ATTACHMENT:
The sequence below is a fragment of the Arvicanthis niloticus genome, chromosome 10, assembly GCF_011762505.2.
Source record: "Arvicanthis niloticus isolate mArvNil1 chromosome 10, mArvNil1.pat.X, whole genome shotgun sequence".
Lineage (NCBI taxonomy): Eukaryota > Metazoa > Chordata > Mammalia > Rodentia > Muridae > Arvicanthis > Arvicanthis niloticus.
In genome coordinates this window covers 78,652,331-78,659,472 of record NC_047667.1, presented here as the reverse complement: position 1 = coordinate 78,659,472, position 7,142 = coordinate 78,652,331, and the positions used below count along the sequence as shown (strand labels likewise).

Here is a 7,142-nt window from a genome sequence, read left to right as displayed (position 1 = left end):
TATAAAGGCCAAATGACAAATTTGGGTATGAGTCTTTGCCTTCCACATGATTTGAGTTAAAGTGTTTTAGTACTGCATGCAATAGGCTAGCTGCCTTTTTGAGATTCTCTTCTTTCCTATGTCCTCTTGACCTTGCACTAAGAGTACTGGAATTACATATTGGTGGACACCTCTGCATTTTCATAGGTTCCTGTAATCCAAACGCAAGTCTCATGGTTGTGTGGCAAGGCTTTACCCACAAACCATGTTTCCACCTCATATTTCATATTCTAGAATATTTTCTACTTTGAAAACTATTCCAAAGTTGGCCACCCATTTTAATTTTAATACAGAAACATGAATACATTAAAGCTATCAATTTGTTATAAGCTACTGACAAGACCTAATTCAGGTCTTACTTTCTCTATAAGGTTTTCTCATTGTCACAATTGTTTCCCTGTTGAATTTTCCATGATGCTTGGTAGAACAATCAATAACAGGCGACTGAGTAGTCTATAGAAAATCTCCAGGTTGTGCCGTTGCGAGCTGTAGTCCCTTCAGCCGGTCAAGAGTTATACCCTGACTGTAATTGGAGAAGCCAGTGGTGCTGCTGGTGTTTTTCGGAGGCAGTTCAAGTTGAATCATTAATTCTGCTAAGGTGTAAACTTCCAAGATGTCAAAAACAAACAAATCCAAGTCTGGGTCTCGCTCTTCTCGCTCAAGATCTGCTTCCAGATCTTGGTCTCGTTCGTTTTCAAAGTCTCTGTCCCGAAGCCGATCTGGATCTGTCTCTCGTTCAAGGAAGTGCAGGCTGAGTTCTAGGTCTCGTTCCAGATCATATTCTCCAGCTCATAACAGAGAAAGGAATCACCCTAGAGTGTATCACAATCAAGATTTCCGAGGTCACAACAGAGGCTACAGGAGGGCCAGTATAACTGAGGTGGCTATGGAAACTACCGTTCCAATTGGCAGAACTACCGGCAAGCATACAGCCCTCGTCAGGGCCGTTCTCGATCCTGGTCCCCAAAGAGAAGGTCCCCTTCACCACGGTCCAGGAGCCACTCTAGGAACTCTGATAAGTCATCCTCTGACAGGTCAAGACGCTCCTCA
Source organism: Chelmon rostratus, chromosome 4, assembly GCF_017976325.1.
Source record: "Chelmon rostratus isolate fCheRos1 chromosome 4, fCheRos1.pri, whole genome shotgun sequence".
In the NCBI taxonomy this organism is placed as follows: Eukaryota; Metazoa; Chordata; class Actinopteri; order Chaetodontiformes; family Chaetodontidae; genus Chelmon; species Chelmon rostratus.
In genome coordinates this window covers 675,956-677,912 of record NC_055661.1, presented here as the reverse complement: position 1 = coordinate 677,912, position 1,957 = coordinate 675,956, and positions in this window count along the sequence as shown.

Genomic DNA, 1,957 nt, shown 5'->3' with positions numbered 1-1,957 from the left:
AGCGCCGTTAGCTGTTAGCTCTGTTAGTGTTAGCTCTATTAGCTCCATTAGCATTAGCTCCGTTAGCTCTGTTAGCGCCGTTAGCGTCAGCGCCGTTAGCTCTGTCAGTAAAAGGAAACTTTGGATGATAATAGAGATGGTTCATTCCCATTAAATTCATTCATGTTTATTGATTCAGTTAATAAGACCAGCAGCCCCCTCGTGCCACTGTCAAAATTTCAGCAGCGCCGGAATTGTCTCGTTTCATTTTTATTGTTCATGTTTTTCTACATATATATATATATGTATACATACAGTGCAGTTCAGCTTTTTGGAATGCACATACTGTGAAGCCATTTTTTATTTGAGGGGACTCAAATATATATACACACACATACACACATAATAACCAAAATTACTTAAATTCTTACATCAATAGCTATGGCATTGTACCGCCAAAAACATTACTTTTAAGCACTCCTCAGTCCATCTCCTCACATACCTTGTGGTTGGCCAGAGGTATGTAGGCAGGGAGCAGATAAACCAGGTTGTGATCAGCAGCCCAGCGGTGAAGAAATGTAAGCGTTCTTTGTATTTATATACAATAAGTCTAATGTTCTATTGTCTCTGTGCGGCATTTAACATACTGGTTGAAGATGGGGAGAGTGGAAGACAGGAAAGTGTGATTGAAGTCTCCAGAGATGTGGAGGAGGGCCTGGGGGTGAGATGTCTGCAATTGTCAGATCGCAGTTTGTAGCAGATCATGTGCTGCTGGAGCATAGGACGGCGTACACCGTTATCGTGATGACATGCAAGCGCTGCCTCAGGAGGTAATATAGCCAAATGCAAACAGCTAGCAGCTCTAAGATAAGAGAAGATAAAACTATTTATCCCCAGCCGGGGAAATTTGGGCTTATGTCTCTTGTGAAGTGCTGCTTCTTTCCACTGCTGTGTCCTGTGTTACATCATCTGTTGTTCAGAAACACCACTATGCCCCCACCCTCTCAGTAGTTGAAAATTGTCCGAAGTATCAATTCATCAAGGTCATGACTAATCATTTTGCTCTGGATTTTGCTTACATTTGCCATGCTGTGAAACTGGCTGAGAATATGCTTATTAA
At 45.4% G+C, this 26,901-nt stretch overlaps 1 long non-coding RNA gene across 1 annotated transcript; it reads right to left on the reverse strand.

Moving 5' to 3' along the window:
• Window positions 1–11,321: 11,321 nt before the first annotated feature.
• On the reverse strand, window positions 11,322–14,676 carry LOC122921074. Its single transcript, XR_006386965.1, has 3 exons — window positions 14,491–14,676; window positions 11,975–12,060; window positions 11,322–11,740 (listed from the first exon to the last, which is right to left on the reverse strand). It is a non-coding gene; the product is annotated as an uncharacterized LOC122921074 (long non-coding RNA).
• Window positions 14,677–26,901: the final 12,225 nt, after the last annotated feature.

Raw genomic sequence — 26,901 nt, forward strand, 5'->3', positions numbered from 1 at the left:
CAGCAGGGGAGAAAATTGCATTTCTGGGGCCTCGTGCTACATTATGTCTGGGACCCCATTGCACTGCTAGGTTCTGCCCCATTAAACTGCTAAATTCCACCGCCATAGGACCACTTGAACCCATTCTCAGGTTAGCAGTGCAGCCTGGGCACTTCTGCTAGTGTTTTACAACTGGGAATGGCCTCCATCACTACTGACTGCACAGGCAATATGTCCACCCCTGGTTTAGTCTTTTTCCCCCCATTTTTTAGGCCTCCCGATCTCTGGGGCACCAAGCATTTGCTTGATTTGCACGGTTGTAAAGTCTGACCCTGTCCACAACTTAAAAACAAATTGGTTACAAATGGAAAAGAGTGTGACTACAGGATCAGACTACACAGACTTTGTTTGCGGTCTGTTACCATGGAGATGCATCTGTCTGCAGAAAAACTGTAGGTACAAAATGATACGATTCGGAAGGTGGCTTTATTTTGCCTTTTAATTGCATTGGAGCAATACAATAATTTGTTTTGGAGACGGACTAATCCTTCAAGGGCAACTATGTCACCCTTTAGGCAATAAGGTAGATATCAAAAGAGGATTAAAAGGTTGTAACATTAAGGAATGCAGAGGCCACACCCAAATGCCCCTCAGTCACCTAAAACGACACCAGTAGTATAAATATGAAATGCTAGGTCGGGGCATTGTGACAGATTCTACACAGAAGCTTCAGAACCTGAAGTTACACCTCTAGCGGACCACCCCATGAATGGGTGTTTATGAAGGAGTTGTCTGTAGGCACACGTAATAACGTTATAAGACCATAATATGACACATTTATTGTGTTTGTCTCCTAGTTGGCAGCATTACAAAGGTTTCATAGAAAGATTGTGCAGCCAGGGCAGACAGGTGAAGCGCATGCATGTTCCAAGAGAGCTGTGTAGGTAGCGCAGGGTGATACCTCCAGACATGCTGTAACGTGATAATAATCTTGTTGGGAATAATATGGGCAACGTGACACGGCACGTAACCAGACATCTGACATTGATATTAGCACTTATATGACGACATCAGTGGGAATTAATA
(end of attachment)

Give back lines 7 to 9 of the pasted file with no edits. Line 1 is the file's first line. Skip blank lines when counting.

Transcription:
Source organism: Chelmon rostratus, chromosome 4, assembly GCF_017976325.1.
Source record: "Chelmon rostratus isolate fCheRos1 chromosome 4, fCheRos1.pri, whole genome shotgun sequence".
In the NCBI taxonomy this organism is placed as follows: Eukaryota; Metazoa; Chordata; class Actinopteri; order Chaetodontiformes; family Chaetodontidae; genus Chelmon; species Chelmon rostratus.